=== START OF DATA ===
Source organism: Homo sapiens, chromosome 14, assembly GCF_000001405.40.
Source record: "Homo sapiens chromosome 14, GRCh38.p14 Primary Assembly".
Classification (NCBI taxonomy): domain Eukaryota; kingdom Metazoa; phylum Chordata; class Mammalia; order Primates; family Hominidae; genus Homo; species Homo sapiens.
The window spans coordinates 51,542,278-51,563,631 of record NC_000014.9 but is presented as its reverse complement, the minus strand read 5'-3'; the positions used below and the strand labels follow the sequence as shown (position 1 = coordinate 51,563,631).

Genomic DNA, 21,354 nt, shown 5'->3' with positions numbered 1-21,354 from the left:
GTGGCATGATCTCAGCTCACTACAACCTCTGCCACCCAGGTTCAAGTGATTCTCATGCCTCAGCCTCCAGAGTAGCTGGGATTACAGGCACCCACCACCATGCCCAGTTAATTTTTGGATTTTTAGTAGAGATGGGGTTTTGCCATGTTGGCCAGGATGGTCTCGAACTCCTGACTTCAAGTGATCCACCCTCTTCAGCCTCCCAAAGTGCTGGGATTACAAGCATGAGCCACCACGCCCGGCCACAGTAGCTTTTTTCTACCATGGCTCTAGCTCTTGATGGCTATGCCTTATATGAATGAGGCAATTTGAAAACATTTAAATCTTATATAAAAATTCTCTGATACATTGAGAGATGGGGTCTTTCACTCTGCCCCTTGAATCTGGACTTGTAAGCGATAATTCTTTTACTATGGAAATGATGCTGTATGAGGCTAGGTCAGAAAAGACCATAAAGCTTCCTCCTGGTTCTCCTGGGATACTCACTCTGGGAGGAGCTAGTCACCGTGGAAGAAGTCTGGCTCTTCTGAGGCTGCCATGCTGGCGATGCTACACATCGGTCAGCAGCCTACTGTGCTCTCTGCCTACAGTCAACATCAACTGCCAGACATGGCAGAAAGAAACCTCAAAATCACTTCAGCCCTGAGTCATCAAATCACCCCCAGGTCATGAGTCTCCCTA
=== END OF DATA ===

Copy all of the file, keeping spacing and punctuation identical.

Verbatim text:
Source organism: Homo sapiens, chromosome 14, assembly GCF_000001405.40.
Source record: "Homo sapiens chromosome 14, GRCh38.p14 Primary Assembly".
Classification (NCBI taxonomy): domain Eukaryota; kingdom Metazoa; phylum Chordata; class Mammalia; order Primates; family Hominidae; genus Homo; species Homo sapiens.
The window spans coordinates 51,542,278-51,563,631 of record NC_000014.9 but is presented as its reverse complement, the minus strand read 5'-3'; the positions used below and the strand labels follow the sequence as shown (position 1 = coordinate 51,563,631).

Genomic DNA, 21,354 nt, shown 5'->3' with positions numbered 1-21,354 from the left:
GTGGCATGATCTCAGCTCACTACAACCTCTGCCACCCAGGTTCAAGTGATTCTCATGCCTCAGCCTCCAGAGTAGCTGGGATTACAGGCACCCACCACCATGCCCAGTTAATTTTTGGATTTTTAGTAGAGATGGGGTTTTGCCATGTTGGCCAGGATGGTCTCGAACTCCTGACTTCAAGTGATCCACCCTCTTCAGCCTCCCAAAGTGCTGGGATTACAAGCATGAGCCACCACGCCCGGCCACAGTAGCTTTTTTCTACCATGGCTCTAGCTCTTGATGGCTATGCCTTATATGAATGAGGCAATTTGAAAACATTTAAATCTTATATAAAAATTCTCTGATACATTGAGAGATGGGGTCTTTCACTCTGCCCCTTGAATCTGGACTTGTAAGCGATAATTCTTTTACTATGGAAATGATGCTGTATGAGGCTAGGTCAGAAAAGACCATAAAGCTTCCTCCTGGTTCTCCTGGGATACTCACTCTGGGAGGAGCTAGTCACCGTGGAAGAAGTCTGGCTCTTCTGAGGCTGCCATGCTGGCGATGCTACACATCGGTCAGCAGCCTACTGTGCTCTCTGCCTACAGTCAACATCAACTGCCAGACATGGCAGAAAGAAACCTCAAAATCACTTCAGCCCTGAGTCATCAAATCACCCCCAGGTCATGAGTCTCCCTA